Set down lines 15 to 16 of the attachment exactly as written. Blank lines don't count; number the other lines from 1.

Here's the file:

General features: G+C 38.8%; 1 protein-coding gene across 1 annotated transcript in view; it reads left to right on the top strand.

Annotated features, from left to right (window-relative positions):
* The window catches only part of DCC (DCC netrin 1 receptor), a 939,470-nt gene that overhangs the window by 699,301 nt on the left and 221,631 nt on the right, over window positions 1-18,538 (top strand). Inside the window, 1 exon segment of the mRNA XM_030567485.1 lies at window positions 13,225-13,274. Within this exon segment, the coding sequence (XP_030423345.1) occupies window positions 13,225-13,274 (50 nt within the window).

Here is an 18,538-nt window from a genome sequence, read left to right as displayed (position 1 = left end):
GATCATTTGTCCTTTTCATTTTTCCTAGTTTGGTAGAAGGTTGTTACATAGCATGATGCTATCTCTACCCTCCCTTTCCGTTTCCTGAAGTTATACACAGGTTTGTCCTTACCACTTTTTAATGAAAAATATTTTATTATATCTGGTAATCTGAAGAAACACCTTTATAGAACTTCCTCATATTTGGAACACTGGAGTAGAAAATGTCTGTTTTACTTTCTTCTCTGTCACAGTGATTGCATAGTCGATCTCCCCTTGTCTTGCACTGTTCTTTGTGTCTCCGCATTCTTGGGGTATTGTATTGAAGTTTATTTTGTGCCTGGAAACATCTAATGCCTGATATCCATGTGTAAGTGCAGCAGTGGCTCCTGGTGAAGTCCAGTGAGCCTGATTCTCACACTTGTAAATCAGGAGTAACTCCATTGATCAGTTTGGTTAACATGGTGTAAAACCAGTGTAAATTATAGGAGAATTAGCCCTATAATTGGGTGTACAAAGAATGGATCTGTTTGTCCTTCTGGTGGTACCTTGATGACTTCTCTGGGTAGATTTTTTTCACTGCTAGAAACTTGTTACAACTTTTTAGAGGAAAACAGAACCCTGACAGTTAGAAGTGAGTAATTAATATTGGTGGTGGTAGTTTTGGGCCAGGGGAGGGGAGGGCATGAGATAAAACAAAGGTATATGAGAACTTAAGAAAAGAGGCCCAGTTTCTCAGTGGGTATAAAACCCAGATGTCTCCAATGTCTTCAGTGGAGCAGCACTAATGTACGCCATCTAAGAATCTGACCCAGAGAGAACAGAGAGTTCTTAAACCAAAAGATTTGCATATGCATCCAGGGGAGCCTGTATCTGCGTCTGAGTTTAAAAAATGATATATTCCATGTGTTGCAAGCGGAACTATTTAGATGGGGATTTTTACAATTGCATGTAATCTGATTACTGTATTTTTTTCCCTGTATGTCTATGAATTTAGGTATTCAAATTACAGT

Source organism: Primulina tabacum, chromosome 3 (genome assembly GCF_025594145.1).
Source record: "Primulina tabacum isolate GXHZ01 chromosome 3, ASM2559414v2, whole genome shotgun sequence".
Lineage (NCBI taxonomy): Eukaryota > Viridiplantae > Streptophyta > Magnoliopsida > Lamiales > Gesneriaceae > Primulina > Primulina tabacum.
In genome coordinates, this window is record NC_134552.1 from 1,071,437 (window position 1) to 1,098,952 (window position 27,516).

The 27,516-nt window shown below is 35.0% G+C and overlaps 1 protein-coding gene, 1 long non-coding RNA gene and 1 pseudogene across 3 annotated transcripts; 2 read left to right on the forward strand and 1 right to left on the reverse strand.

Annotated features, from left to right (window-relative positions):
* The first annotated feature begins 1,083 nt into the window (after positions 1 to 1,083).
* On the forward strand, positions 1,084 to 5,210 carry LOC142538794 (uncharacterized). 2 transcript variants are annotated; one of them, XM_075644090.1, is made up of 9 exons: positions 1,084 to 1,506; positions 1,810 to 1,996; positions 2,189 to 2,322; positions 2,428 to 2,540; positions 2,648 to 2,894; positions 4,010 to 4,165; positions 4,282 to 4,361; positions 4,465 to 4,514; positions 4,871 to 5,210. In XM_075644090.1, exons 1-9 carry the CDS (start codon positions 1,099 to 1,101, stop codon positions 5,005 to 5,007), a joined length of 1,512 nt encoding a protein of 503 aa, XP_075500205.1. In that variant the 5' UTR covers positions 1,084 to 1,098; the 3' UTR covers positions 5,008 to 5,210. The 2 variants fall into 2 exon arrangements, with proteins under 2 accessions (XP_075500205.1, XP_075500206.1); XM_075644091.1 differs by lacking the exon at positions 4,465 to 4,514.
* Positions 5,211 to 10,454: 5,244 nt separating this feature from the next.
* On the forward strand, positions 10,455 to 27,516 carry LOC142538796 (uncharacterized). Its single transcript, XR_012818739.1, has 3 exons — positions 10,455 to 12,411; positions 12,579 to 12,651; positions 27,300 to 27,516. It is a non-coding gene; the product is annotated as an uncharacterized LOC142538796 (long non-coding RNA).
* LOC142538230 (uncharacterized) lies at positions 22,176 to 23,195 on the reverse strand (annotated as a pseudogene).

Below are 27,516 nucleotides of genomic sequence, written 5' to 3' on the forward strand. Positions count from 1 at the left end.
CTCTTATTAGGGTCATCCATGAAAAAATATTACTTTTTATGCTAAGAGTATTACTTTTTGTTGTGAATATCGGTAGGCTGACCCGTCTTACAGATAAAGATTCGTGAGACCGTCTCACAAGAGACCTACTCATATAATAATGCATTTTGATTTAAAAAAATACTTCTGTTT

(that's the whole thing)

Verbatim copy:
* On the forward strand, positions 10,455 to 27,516 carry LOC142538796 (uncharacterized). Its single transcript, XR_012818739.1, has 3 exons — positions 10,455 to 12,411; positions 12,579 to 12,651; positions 27,300 to 27,516. It is a non-coding gene; the product is annotated as an uncharacterized LOC142538796 (long non-coding RNA).
* LOC142538230 (uncharacterized) lies at positions 22,176 to 23,195 on the reverse strand (annotated as a pseudogene).